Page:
Most people are not aware that having a food allergy is NOT the same as having a food intolerance. Individuals with an intolerance to certain foods are unable to digest them due to some type of dysfunction. Take lactose intolerance as an example. The enzyme lactase, which breaks down the lactose sugar found in dairy products, is found in insufficient quantities in those who have the intolerance. (This is actually natural, as the body is supposed to stop genetically producing the enzyme as we wean off milk, but most people in the US do not stop consuming it.) Symptoms are primarily gastrointestinal and include abdominal pain and bloating, indigestion/cramping, flatulence, diarrhea, and nausea.
An allergy is an autoimmune response to a normally safe substance, like eggs. There are individuals that have been diagnosed with an allergy to wheat, dairy products (they are allergic to the casein protein found in milk), eggs, and many others. And although it is common, a life threatening response to a food does not have to exist for someone to have an allergy to it. The gastrointestinal symptoms to a food allergy are similar to those of an intolerance, however, other symptoms may present themselves, such as shortness of breath, wheezing, itching and/or a skin rash.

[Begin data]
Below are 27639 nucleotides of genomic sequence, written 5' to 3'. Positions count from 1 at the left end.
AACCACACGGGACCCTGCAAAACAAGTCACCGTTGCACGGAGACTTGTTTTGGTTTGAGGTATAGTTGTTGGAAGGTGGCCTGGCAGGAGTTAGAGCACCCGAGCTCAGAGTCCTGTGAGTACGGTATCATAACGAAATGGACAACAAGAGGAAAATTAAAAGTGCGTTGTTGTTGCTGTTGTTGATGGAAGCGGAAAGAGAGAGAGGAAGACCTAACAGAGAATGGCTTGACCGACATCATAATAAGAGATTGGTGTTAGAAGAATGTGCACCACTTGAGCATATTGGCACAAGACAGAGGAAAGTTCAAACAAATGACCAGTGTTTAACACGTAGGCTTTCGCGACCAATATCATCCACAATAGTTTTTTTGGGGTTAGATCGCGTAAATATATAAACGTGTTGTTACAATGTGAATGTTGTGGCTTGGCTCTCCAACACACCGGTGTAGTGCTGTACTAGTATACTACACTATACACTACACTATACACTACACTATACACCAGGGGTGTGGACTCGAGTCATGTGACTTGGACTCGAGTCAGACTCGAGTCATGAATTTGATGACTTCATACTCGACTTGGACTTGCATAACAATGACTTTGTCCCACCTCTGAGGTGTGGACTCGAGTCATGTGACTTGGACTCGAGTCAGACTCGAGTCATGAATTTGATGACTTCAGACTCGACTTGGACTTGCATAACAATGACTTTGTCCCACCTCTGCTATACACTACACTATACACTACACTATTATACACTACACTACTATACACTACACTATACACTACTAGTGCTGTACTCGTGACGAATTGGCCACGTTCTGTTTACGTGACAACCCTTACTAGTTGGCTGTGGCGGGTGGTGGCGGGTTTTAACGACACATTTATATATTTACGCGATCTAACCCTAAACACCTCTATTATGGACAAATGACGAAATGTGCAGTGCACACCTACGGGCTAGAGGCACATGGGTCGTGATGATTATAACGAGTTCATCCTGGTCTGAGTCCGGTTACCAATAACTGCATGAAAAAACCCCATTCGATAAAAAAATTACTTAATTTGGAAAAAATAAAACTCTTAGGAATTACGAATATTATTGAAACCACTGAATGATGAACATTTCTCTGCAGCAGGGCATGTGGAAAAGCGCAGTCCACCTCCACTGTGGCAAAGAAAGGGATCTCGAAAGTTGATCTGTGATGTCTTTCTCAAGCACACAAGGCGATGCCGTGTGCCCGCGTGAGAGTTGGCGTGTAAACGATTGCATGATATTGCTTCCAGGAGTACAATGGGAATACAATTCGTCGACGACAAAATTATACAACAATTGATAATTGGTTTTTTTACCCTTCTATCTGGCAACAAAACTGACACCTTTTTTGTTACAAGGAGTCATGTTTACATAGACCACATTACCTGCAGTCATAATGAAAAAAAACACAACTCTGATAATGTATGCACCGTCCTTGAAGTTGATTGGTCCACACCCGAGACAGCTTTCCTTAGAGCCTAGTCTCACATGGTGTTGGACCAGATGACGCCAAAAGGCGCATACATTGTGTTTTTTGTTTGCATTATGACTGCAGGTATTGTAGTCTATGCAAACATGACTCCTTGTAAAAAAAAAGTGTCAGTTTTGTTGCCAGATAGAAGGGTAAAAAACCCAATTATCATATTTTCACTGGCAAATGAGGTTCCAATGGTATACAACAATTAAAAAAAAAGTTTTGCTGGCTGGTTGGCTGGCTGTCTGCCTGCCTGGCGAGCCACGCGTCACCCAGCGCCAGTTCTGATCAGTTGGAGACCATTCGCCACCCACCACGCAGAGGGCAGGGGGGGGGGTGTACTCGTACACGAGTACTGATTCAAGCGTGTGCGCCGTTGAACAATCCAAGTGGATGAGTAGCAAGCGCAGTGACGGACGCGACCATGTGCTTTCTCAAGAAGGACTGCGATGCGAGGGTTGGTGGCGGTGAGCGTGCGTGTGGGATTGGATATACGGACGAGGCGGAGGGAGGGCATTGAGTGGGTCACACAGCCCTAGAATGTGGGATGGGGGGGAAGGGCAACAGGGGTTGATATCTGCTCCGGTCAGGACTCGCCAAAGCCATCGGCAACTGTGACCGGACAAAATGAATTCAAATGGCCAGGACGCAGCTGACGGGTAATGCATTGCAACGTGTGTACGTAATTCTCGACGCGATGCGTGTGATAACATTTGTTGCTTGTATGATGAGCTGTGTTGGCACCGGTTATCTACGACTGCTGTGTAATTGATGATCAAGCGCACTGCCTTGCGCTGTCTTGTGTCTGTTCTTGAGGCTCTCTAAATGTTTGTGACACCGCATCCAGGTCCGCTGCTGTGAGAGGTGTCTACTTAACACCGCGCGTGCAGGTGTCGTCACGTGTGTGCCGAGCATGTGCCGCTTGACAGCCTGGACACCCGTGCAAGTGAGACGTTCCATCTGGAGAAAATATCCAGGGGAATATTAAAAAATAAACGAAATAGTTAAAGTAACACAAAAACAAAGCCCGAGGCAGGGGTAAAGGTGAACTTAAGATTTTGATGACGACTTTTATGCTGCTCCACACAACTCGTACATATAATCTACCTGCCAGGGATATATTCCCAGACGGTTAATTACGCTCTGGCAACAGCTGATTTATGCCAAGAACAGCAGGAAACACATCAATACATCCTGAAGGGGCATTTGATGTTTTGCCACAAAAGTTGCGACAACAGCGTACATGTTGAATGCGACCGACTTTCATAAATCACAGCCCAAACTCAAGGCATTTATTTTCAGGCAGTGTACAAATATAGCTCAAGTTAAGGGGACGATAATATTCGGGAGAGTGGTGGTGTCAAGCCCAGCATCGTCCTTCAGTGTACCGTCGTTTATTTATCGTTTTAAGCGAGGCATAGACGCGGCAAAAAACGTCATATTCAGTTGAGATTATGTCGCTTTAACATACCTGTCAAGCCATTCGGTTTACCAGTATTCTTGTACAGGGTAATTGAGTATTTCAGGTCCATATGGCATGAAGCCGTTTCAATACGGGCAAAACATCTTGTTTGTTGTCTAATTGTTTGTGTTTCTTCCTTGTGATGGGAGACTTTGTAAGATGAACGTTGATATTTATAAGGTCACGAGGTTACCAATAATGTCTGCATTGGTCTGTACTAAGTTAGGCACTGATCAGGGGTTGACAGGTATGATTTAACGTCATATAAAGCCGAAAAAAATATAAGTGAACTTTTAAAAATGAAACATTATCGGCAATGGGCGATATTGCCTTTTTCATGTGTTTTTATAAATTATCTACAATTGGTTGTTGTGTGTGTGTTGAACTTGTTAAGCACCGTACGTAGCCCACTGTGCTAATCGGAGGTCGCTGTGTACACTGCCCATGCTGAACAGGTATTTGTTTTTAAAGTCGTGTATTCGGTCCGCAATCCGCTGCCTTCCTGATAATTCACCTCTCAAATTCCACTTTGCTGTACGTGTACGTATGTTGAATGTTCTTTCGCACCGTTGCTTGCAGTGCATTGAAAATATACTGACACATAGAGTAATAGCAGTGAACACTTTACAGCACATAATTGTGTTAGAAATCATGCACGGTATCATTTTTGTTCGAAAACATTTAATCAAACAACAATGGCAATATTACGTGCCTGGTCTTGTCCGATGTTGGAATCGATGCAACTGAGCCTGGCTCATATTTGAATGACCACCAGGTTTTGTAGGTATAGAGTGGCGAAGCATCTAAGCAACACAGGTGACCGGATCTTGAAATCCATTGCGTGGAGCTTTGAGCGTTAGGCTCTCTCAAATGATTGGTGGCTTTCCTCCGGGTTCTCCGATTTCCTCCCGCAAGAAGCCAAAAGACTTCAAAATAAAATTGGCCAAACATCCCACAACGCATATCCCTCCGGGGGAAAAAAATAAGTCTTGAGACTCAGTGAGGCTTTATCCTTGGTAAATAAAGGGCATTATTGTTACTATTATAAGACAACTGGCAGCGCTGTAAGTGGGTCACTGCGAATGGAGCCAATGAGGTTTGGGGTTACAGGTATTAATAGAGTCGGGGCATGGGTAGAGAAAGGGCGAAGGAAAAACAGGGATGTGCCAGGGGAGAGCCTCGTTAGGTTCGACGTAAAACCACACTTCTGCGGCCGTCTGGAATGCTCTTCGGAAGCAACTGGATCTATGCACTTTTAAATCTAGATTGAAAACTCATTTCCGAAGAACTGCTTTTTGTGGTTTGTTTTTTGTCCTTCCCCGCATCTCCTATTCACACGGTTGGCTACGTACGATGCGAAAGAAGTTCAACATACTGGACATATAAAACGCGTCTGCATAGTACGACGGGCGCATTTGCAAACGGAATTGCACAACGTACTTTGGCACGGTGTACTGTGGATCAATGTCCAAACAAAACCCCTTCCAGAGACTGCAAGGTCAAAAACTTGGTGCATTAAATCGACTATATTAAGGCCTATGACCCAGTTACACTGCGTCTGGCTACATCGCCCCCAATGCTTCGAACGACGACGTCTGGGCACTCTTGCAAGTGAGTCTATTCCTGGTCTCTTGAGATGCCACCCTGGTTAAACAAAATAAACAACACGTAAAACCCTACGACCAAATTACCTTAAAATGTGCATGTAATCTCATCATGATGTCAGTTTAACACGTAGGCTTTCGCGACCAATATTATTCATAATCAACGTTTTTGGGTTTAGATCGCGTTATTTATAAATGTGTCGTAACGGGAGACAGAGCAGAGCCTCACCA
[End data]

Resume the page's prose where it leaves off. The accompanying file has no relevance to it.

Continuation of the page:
Gluten needs to be defined.
The family of proteins referred to as gluten is actually made up of two subgroups: gliadins and glutenins (to read more on the molecular composition, see Wieser, 2007, below). It is found in wheat, rye, barley and triticale, and provides elasticity, viscosity and texture to grain-based products. It makes our morning muffins and croissants springy and soft.
Individuals with certain intestinal disorders may not be able to digest gluten. Gluten-sensitive enteropathy (i.e. celiac disease, or celiac sprue), is a chronic malabsorptive autoimmune disorder of the small intestine. Not only are they unable to consume foods containing gluten, they cannot typically use any products containing gluten (some shampoos, beauty products, certain delivery methods of medications… you name it).
More than 90 percent of individuals suffering from celiac disease are genetically susceptible. Diagnosis is made with an antibody test, and less often, a small bowel biopsy may be conducted. Symptoms can manifest in infancy, and include the aforementioned list for food intolerance, as well as muscle atrophy, failure to thrive, among others. As adults, weakness, vitamin deficiency, hyperparathyroidism and increased risk for bone fractures, as well as other disorders such as dermatitis herpetiformis and gastroesophageal reflux disease (GERD), may manifest upon exposure to gluten.
Celiac disease… the interesting catch.